FOR IMMEDIATE RELEASE
December 6, 2000
Tom MacKenzie, U.S. Fish and Wildlife Service (404) 679-7291
Carson Stringfellow was hoping to find mussels when he and his daughter Brooke went "musseling" at Goat Rock Reservoir, a section of the Chattahoochee River below Georgia Power=s Bartlett=s Ferry Dam. For Stringfellow, an environmental consultant and part-time environmental studies instructor at Columbus State University who specializes in freshwater mussels, or malacology, identifying and documenting mussels is a hobby and a passion. But in early October Stringfellow made the discovery of a lifetime.
What he found was a purple bankclimber (Elliptoideus sloatianus), a federally threatened freshwater mussel which had not been recorded in the Chattachoochee River in about 150 years.
"When I first saw it I was looking straight down on the top, and I thought it was a washboard," said Stringfellow, referring to one of the six other mussel species that he has documented in this section of the river. "But when I reached down and picked it up, I immediately knew it wasn't. I thought, Oh my, that's a purple bankclimber!"
Stringfellow recorded the physical description of the mussel and took digital photographs from many different angles, which he sent immediately to Dr. Jim Williams, a mussel biologist with the U.S. Geological Survey in Gainesville, Florida.
"I knew it was a purple bankclimber, but I wanted a second opinion," said Stringfellow. "I didn't tell Jim what I thought it was. I just said, Look at these photos and tell me what it is."
"I couldn't believe after all these years that a purple bankclimber could still be in the Chattahoochee," said Williams. "I immediately looked back through historical records, and found only two other records of a purple bankclimber in the Chattahoochee -- and the most recent one was from about 1850."
According to Williams, records at the Columbus Museum in Columbus, Georgia show that the purple bankclimber was a staple of the diet of Chattahoochee Valley Native Americans. "Excavation of Indian middens has revealed numerous purple bankclimber shells. So prior to European settlement, this mussel was abundant in the Chattahoochee. But by the 1850s, the purple bankclimber was almost non-existent in the Chattahoochee," said Williams.
The decline of the purple bankclimber mirrors the story of freshwater mussels throughout the United States. According to a 1998 report by The Nature Conservancy, 67 percent of freshwater mussels in the United States are at risk of becoming extinct or are already extinct. Mussel declines can be attributed to pollution and sedimentation in our waterways, introduction of non-native species, and altered flows and temperatures resulting from dam construction and operations. The problem is most grave in the southeastern United States where rivers and streams once supported extremely diverse ecological communities.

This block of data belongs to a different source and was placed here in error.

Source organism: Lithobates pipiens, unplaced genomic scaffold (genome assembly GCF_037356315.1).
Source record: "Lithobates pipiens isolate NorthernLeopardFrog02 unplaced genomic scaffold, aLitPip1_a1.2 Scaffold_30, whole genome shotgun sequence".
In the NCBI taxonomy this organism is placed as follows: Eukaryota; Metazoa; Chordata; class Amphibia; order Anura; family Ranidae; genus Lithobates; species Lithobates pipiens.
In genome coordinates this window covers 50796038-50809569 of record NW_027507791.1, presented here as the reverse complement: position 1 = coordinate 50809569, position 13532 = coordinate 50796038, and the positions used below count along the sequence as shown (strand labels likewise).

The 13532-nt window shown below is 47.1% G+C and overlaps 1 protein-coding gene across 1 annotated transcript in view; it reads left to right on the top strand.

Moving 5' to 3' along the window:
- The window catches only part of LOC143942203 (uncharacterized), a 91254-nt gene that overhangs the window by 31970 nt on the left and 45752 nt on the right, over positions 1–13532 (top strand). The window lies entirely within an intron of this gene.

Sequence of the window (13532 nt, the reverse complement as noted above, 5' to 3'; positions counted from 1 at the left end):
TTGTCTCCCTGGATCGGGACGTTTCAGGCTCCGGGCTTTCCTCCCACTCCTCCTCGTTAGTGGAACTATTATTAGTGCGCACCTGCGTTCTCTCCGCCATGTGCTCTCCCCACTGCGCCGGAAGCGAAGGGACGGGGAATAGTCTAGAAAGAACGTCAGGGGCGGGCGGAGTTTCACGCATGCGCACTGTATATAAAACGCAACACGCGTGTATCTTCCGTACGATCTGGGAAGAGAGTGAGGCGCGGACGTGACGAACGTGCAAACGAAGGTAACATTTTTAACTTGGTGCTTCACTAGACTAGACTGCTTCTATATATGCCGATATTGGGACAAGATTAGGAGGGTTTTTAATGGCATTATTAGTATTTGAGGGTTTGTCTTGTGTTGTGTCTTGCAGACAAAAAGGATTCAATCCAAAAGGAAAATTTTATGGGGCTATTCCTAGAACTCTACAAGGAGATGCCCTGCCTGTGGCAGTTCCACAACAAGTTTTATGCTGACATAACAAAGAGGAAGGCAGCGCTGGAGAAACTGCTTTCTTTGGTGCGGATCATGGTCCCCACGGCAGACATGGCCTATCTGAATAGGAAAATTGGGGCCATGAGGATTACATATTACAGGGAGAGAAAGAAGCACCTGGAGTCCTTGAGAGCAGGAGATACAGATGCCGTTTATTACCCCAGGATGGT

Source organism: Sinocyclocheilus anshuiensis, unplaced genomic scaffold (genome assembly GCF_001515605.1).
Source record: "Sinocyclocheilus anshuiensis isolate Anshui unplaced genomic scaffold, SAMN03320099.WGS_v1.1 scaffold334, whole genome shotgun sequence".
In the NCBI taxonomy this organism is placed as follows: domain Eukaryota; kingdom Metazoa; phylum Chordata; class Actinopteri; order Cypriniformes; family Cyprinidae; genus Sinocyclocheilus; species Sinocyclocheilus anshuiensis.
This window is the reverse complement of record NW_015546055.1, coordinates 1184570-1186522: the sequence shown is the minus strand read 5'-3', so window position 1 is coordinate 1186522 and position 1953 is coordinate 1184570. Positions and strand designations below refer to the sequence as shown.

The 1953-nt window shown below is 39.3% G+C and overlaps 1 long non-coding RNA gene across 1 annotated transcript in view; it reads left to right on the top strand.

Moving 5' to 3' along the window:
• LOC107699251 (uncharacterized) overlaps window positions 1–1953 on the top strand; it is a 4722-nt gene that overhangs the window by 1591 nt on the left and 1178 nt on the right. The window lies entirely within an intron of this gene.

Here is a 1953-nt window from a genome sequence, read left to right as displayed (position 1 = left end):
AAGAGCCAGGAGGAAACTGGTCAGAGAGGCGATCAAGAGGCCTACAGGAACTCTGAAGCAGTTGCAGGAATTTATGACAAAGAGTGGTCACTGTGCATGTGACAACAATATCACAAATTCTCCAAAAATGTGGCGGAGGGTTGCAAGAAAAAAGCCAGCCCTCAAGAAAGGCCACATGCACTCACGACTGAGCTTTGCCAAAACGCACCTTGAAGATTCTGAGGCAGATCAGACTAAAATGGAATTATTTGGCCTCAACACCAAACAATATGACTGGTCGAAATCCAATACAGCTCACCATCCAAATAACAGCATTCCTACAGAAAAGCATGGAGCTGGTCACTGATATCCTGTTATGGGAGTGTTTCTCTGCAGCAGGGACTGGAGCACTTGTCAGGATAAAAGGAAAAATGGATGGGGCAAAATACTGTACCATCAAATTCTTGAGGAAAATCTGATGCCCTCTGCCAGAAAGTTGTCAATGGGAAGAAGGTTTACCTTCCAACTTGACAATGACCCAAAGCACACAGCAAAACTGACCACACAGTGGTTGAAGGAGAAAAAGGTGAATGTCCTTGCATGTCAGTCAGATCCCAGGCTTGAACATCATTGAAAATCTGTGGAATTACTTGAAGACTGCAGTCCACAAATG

According to Bob Butler, a biologist with the U.S. Fish and Wildlife Service who is currently writing a recovery plan for the purple bankclimber and several other southeastern mussel species, it is too early to tell whether the discovery of this individual mussel is significant to the recovery of the species.
"A single individual does not mean there is a viable population," said Butler. "We need to conduct surveys to find out if there are more individuals, and if they are recruiting young individuals into the population. Mussels can live over 50 years, so this could just be an individual that has survived since before the dams were constructed in the 1900's."
Sandra Tucker, Georgia Field Office Supervisor for the Service, said the Service is planning to team up with Georgia Power Company to do surveys in Goat Rock Reservoir. "The water is too cold for divers to do a comprehensive survey right now," said Tucker, "but when the water warms up in the spring, we would like to get a team in the water to find out what is or isn't down there."
The U.S. Fish and Wildlife Service is the principal federal agency responsible for conserving, protecting, and enhancing fish and wildlife and their habitats for the continuing benefit of the American people. The Service manages the 93-million-acre National Wildlife Refuge System comprised of more than 530 national wildlife refuges, thousands of small wetlands, and other special management areas. It also operates 66 national fish hatcheries and 78 Ecological Services field stations. The agency enforces Federal wildlife laws, administers the Endangered Species Act, manages migratory bird populations, restores nationally significant fisheries, conserves and restores wildlife habitat such as wetlands, and helps foreign governments with their conservation efforts. It also oversees the Federal Aid program that distributes hundreds of millions of dollars in excise taxes on fishing and hunting equipment to state fish and wildlife agencies.
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